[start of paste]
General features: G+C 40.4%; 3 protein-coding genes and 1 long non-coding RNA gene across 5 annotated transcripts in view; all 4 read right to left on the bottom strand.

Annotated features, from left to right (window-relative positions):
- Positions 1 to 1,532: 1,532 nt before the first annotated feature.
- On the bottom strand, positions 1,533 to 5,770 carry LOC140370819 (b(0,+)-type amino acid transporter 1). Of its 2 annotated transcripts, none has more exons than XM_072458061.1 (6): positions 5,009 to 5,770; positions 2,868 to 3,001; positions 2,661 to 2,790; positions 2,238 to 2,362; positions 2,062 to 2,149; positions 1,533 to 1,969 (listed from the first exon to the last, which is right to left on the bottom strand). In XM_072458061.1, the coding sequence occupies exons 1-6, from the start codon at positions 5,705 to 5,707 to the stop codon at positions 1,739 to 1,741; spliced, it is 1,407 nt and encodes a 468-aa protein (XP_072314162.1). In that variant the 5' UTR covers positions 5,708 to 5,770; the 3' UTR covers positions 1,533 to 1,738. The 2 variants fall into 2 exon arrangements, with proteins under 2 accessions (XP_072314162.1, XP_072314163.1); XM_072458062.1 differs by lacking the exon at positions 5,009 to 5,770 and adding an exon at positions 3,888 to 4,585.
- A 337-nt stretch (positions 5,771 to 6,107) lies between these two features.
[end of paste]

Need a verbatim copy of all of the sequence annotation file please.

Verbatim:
General features: G+C 40.4%; 3 protein-coding genes and 1 long non-coding RNA gene across 5 annotated transcripts in view; all 4 read right to left on the bottom strand.

Annotated features, from left to right (window-relative positions):
- Positions 1 to 1,532: 1,532 nt before the first annotated feature.
- On the bottom strand, positions 1,533 to 5,770 carry LOC140370819 (b(0,+)-type amino acid transporter 1). Of its 2 annotated transcripts, none has more exons than XM_072458061.1 (6): positions 5,009 to 5,770; positions 2,868 to 3,001; positions 2,661 to 2,790; positions 2,238 to 2,362; positions 2,062 to 2,149; positions 1,533 to 1,969 (listed from the first exon to the last, which is right to left on the bottom strand). In XM_072458061.1, the coding sequence occupies exons 1-6, from the start codon at positions 5,705 to 5,707 to the stop codon at positions 1,739 to 1,741; spliced, it is 1,407 nt and encodes a 468-aa protein (XP_072314162.1). In that variant the 5' UTR covers positions 5,708 to 5,770; the 3' UTR covers positions 1,533 to 1,738. The 2 variants fall into 2 exon arrangements, with proteins under 2 accessions (XP_072314162.1, XP_072314163.1); XM_072458062.1 differs by lacking the exon at positions 5,009 to 5,770 and adding an exon at positions 3,888 to 4,585.
- A 337-nt stretch (positions 5,771 to 6,107) lies between these two features.